As already said, on the third CRB number the applicant was charged with and convicted of two counts. In count 1 he was sentenced to 10 years imprisonment and in count 2 a term of 8 years imprisonment was imposed. It left him with an effective 18 years imprisonment. Added together it follows that the applicant is serving a total 51 years imprisonment.

In his detailed reasons for sentence, the trial magistrate pointed out that the accused and his accomplices had committed robbery in aggravating circumstances, an offence which by any standard is considered very serious. He added that during the commission of the offences, the accused would dress either as police officers or as soldiers. They carried firearms and other dangerous weapons in the course of the robberies. In fact in some of the robberies the complainants were lucky to survive as the accused persons shot at them. One suffered a penetrating gunshot wound when one bullet went through his thigh and another grazed his left ear. If the bullet had gone an inch to the right, that particular complainant would in all probability have died. The acts of disguising themselves as police officers or soldiers, so the trial court added, jeopardized national security. Judging by the accused persons’ modus, a lot of preplanning went into the commission of the robberies. It was primarily for those amongst other reasons that the trial magistrate justified the sentences imposed on the applicant and his accomplices in the various counts.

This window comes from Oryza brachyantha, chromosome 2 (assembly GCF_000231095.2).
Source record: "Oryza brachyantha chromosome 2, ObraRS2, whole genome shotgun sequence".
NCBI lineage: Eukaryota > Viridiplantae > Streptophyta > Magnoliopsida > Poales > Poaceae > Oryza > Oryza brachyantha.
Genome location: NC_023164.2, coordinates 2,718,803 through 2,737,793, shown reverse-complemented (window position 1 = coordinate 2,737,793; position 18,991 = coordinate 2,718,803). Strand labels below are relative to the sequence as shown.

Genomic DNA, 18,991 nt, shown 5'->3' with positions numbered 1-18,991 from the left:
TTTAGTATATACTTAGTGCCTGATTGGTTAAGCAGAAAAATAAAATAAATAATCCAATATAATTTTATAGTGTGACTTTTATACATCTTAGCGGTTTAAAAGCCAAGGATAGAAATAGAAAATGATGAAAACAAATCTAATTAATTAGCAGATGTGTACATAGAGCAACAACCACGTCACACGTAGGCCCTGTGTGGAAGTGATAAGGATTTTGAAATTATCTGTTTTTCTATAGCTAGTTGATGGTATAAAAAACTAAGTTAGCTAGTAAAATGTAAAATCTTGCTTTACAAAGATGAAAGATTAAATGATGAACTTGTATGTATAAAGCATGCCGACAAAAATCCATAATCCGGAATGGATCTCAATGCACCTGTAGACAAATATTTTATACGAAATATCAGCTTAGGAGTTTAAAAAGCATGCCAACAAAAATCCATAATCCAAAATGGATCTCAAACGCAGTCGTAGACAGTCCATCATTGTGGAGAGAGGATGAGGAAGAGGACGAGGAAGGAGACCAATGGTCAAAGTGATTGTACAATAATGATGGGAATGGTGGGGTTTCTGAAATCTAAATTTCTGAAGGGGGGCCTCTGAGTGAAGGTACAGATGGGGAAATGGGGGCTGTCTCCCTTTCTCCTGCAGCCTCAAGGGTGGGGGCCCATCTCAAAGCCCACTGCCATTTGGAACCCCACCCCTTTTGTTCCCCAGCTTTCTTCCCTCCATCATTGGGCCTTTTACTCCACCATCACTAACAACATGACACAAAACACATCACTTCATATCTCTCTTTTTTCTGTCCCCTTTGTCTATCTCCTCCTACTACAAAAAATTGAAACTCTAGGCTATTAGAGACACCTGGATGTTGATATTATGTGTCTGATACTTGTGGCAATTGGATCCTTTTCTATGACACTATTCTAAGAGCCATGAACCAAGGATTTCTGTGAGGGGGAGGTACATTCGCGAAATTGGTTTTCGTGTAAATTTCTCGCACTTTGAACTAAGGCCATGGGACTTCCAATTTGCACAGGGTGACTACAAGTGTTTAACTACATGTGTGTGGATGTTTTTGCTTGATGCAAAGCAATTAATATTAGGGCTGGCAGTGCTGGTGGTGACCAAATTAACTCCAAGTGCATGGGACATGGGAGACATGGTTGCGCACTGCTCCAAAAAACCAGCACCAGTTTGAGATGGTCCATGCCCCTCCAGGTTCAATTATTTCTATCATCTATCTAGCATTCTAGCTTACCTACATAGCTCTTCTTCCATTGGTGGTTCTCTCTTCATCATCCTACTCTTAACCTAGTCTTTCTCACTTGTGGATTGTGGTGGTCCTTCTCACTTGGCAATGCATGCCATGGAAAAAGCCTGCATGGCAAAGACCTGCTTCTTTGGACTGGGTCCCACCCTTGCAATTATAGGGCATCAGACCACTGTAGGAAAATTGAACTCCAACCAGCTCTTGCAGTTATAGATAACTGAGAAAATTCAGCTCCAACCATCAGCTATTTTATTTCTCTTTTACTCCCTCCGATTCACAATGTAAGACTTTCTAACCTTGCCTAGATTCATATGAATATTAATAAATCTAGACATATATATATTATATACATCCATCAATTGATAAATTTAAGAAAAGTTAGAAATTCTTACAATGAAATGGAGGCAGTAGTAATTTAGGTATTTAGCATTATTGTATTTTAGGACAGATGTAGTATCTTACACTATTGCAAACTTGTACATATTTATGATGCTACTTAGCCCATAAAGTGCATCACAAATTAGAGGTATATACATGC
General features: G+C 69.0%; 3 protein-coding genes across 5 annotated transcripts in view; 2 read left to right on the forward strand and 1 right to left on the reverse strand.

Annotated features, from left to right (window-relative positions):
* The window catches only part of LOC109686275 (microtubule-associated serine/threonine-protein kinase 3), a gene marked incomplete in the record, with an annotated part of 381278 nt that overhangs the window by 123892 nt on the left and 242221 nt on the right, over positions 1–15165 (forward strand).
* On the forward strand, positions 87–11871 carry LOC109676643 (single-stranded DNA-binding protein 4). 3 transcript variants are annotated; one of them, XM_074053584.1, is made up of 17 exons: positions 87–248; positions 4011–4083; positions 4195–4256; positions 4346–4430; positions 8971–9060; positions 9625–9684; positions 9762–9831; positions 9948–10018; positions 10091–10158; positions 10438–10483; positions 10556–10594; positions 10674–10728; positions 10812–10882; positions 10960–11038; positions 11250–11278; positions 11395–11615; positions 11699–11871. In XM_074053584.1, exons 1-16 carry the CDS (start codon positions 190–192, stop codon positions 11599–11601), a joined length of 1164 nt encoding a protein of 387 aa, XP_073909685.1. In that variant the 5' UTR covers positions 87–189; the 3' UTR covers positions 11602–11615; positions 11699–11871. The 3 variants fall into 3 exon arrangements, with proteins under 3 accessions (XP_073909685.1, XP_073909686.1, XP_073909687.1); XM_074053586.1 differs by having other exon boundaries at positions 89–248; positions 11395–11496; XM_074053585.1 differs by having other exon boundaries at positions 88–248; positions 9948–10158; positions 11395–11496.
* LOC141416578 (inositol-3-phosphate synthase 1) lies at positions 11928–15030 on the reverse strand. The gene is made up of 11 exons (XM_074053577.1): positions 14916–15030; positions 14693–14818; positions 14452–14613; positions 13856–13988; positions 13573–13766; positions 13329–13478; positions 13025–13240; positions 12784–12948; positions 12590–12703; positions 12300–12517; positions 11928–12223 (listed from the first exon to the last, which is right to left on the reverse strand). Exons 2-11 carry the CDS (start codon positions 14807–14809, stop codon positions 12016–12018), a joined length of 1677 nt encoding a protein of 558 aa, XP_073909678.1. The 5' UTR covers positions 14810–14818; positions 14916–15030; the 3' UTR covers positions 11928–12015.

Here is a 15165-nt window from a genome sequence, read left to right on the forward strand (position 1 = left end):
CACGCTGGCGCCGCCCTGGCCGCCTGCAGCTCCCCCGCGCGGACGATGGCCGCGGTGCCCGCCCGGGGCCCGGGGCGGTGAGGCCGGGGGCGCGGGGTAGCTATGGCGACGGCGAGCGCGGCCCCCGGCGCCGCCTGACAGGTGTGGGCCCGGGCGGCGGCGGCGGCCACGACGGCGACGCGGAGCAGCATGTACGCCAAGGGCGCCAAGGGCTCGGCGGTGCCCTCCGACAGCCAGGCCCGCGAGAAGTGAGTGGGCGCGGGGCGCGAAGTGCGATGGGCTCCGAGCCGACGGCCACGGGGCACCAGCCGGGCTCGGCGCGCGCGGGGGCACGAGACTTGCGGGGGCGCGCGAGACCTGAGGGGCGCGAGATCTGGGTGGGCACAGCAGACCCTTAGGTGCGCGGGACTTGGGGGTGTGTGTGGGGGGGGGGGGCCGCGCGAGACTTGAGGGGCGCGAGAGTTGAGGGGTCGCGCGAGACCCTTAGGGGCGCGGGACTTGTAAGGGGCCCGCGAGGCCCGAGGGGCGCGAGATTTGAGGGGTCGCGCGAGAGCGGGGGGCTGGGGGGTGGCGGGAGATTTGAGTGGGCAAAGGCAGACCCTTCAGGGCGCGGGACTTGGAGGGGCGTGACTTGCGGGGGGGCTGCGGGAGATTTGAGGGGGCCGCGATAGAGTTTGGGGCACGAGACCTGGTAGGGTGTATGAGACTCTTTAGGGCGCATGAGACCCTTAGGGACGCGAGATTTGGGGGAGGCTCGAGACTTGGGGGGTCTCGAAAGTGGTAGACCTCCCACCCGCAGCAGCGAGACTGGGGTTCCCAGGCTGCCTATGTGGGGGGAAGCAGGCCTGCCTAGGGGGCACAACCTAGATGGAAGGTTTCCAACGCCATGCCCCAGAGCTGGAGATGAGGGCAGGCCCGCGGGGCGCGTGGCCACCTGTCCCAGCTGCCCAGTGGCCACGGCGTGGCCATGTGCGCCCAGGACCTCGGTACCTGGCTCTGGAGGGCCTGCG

The applicant was sentenced around September 2015. He did not appeal against any of the sentences. He only sought to do so in 2022 when he filed this application for condonation of late filing of an appeal. A rough calculation of the length of time between the imposition of the sentences and the application for condonation shows that the delay is in excess of six years.